One of the most puzzling assertions of man today is, “I just could not worship a god who would do this or that or this other thing.” That statement is foolish on its face. If a particular being is God, He must be worshiped. If a particular being is not God, he must not be worshiped. Any assertion resembling the one above indicates an attempt to declare oneself God, with the purpose of passing judgment on God. That hardly seems a wise idea.
Attempting to instruct God as to His behavior is not a prudent decision. Isaiah 45:9-13 speaks to this issue, "Woe to the one who quarrels with his Maker — An earthenware vessel among the vessels of earth! Will the clay say to the potter, 'What are you doing?' Or the thing you are making say, 'He has no hands'? 10 "Woe to him who says to a father, 'What are you begetting?' Or to a woman, 'To what are you giving birth?'" 11 Thus says the Lord, the Holy One of Israel, and his Maker: "Ask Me about the things to come concerning My sons, And you shall commit to Me the work of My hands. 12 "It is I who made the earth, and created man upon it. I stretched out the heavens with My hands And I ordained all their host. 13 "I have aroused him in righteousness And I will make all his ways smooth; He will build My city and will let My exiles go free, Without any payment or reward," says the Lord of hosts.
The immediate context for these verses is the nation of Israel which had been and was continuing to be unfaithful, ungrateful, and disobedient to its Maker. Complaining and murmuring was the order of the day for God’s people. They seemed to want to change places with their Creator. They seemed to be attempting to sit in judgment over God. The creature which did not understand what the Creator had already done, could not see what He was doing in the present, and could not discern what God was going to do, thought he could instruct the Creator. Verse 13 does not state it directly, but the previous chapter introduces Cyrus, the Medo-Persian, who would eventually be referred to as Cyrus the Great. God had already indicated that He would in the future raise up Cyrus to accomplish His purposes in setting Israel free from Babylonian captivity. Israel was beyond arrogant even to question God’s choice of using a Gentile ruler to rescue them.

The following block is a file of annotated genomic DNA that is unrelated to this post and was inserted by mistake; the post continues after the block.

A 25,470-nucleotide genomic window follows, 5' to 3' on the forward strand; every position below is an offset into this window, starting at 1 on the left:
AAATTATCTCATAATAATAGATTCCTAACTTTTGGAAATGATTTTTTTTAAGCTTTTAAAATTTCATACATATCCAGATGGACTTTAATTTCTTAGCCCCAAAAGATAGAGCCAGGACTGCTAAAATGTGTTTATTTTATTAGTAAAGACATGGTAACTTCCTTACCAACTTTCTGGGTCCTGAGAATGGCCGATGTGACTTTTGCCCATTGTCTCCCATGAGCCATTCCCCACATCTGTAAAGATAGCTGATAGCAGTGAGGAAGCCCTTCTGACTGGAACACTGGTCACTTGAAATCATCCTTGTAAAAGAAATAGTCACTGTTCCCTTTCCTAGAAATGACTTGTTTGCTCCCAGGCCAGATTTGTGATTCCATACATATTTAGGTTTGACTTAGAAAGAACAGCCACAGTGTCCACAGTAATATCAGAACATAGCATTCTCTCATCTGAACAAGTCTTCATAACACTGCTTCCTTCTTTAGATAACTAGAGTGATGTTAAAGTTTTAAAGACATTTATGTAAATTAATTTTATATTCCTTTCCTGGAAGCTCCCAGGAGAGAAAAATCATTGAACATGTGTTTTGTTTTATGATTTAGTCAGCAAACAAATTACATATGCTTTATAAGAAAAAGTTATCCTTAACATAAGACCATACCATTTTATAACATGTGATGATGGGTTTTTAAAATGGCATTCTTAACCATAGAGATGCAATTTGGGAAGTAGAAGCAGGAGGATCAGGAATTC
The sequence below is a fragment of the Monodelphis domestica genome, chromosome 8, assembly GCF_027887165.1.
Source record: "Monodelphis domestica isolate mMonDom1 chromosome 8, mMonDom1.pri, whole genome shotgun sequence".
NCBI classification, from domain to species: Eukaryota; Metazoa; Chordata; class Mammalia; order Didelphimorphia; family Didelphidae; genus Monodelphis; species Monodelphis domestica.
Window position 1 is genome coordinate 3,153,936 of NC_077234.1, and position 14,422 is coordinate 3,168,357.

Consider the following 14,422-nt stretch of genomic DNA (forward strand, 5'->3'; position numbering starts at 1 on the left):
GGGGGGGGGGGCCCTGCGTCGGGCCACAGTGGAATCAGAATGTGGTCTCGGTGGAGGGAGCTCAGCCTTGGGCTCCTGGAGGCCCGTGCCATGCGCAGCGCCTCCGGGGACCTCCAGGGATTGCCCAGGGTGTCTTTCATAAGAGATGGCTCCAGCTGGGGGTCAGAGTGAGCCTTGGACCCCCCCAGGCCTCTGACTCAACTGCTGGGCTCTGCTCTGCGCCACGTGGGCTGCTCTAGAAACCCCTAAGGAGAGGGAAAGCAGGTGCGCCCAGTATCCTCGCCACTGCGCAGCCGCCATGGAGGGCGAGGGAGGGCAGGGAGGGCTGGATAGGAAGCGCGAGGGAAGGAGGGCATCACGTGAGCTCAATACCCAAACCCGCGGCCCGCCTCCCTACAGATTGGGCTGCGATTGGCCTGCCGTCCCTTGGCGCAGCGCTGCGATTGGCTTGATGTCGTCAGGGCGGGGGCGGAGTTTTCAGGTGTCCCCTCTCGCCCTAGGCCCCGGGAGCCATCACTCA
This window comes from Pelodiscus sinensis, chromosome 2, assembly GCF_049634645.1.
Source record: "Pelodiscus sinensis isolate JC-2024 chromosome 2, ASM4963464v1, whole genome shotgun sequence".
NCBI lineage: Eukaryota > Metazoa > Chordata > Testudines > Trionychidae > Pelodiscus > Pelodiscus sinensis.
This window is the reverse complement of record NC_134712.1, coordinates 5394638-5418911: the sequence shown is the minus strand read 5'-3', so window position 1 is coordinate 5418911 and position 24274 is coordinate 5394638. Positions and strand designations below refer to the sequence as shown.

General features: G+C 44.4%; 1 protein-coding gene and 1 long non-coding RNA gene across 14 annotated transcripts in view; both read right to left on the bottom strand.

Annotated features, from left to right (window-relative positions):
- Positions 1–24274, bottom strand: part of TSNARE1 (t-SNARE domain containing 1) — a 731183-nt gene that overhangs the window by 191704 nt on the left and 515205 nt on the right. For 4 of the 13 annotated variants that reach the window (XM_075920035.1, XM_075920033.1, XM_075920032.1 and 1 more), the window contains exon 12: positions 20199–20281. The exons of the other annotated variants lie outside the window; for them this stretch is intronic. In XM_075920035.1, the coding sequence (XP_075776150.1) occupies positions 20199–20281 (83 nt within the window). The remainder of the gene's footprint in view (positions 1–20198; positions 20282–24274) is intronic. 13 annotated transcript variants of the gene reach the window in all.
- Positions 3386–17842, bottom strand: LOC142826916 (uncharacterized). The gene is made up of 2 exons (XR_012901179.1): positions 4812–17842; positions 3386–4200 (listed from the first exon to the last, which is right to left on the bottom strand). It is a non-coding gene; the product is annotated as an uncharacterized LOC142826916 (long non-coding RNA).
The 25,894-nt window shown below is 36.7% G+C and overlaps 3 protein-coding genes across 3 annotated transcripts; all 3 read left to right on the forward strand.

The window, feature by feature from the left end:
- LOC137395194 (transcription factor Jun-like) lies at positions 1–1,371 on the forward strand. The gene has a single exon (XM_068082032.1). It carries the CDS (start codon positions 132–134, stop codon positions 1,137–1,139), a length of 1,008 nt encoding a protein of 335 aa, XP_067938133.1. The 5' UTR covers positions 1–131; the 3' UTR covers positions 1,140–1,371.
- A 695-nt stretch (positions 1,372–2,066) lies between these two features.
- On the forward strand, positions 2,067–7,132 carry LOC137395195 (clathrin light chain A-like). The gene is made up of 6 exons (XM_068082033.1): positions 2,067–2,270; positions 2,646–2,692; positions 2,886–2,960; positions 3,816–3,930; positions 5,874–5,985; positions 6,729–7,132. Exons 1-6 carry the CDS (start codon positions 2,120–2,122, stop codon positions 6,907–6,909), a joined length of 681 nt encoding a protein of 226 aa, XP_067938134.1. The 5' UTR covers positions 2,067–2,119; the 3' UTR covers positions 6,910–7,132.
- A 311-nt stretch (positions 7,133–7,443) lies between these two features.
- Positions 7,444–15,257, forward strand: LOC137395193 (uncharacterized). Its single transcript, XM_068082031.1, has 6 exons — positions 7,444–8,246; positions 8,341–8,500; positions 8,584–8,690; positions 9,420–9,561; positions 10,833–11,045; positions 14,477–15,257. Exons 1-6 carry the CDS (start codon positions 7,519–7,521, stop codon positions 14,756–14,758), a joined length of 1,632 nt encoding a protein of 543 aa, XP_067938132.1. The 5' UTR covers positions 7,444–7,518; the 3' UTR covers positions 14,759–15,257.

It seems to me that it is not out-of-bounds to make application of this passage to us as individuals. We are not in captivity to a foreign nation but many of us are in captivity to idolatry and other sins. No matter what our circumstances are, we are in no position to critique God’s dealings with us. If I criticize my Maker, that makes even less sense than the clay pot criticizing the potter. I should not dare to ask the Creator and Sovereign Ruler of the Universe, “What are you doing?” He made me and sustains me. He created the universe and set it into motion with uniform natural laws to govern it. God created me, not vice versa. God will judge me, not vice versa. I must align my thinking to His, not vice versa. He questions my behavior, not vice versa. His law guides me, not vice versa. He critiques my work, not vice versa. He will rescue me, not vice versa. He has chosen the method of rescue: grace through faith in Jesus alone. I cannot critique His choice.